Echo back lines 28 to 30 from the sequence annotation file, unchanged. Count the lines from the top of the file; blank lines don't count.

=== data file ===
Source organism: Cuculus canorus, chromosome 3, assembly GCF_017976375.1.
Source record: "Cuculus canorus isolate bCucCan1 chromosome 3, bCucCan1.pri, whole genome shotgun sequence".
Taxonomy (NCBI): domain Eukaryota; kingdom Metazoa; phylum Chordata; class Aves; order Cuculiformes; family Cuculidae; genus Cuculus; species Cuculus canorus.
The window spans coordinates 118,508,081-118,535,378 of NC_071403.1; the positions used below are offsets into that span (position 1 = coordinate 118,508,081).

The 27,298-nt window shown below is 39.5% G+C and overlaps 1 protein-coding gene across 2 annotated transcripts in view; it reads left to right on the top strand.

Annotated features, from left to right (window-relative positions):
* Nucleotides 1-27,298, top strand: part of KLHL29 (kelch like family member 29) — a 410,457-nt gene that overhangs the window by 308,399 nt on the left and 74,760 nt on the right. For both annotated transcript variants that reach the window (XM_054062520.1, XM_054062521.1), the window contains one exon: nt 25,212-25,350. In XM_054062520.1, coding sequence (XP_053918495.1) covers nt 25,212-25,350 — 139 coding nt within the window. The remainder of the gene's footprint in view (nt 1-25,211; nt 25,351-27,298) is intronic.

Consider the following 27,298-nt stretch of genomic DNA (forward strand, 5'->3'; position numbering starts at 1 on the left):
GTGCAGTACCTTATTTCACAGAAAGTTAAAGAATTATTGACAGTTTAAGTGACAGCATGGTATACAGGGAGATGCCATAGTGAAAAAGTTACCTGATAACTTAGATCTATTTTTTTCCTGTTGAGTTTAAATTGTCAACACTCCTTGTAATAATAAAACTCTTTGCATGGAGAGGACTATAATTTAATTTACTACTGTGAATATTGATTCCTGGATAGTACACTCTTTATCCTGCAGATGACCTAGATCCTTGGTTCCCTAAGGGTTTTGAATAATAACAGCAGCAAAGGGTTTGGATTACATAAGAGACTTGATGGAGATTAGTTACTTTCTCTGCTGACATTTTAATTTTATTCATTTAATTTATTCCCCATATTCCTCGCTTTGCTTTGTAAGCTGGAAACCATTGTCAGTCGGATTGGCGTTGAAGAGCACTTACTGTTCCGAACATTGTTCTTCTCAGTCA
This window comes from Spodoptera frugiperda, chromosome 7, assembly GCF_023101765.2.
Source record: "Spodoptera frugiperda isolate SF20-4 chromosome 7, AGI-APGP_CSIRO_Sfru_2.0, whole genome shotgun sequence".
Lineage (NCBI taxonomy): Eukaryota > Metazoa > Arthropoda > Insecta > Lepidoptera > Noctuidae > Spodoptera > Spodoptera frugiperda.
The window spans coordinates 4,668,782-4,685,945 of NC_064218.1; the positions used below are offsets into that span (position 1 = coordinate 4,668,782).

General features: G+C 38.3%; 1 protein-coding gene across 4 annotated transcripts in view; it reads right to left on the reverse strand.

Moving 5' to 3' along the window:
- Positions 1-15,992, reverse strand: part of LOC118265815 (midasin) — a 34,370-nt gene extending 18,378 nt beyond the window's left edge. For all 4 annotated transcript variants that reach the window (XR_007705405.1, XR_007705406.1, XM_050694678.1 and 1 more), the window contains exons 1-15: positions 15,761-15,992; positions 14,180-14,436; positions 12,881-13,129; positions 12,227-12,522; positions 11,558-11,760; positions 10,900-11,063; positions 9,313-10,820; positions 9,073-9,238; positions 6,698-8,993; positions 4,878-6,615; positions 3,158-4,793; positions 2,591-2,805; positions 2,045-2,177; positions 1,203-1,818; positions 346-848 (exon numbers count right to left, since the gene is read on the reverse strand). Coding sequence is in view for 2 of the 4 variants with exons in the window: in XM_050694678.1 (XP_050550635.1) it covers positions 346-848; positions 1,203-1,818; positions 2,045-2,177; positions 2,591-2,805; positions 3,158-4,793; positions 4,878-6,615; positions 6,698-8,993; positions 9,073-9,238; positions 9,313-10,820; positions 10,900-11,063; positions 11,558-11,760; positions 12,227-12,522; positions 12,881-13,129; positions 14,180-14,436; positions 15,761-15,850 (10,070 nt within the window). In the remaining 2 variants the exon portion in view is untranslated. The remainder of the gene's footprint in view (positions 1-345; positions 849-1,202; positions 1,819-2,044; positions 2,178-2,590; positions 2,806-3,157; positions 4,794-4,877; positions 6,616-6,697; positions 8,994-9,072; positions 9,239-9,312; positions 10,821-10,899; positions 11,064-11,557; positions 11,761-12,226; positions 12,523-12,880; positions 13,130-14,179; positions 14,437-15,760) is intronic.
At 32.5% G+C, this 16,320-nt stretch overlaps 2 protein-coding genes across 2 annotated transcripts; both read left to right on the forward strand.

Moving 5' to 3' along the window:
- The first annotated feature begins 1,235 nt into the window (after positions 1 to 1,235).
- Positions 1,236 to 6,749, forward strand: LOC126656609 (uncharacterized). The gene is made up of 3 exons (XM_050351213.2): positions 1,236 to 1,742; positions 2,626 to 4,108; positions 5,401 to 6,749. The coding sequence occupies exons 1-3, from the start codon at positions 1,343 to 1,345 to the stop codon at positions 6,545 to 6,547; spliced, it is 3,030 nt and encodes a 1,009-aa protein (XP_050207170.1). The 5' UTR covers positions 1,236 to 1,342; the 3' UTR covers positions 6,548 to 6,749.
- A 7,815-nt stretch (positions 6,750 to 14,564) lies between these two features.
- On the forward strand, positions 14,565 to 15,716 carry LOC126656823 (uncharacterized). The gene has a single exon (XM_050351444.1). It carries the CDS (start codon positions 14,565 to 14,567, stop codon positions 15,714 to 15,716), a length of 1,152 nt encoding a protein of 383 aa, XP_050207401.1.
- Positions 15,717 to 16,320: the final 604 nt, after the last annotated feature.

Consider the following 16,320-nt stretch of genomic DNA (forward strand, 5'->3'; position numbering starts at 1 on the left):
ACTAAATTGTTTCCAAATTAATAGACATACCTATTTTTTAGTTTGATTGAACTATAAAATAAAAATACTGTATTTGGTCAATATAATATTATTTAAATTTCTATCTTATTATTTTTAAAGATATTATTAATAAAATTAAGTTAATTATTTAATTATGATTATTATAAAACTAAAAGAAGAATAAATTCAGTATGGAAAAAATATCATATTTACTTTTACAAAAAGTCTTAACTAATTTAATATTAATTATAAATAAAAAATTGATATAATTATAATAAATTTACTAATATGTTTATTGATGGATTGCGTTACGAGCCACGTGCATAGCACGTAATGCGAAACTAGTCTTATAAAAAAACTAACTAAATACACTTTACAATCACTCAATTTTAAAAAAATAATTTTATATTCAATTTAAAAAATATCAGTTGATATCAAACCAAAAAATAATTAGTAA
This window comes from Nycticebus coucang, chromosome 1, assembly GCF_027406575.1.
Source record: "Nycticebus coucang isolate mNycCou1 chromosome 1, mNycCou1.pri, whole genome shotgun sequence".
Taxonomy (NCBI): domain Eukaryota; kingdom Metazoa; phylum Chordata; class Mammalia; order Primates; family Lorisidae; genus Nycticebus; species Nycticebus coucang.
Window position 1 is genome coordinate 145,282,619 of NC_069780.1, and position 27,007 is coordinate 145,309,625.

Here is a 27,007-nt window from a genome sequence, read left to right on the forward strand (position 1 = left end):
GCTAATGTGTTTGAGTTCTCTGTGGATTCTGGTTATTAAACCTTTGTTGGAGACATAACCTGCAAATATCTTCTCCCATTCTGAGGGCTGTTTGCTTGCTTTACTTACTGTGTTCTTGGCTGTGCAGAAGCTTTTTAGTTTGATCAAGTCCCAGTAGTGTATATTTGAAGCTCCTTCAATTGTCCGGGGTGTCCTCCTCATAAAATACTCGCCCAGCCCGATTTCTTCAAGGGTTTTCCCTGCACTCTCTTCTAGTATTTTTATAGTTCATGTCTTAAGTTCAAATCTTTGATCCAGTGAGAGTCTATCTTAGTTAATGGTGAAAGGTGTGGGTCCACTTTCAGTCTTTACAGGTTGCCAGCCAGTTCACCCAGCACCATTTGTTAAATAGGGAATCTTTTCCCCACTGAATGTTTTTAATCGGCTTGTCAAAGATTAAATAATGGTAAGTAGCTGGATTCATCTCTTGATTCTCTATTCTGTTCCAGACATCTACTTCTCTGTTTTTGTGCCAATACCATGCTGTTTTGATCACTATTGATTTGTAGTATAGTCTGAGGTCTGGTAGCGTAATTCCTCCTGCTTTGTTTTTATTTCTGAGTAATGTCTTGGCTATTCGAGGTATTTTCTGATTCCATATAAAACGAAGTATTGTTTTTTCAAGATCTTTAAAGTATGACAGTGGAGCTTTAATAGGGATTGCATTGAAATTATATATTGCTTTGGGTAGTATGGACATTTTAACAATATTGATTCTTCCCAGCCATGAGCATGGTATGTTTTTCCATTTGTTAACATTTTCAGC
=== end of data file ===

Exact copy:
Taxonomy (NCBI): domain Eukaryota; kingdom Metazoa; phylum Chordata; class Mammalia; order Primates; family Lorisidae; genus Nycticebus; species Nycticebus coucang.
Window position 1 is genome coordinate 145,282,619 of NC_069780.1, and position 27,007 is coordinate 145,309,625.

Here is a 27,007-nt window from a genome sequence, read left to right on the forward strand (position 1 = left end):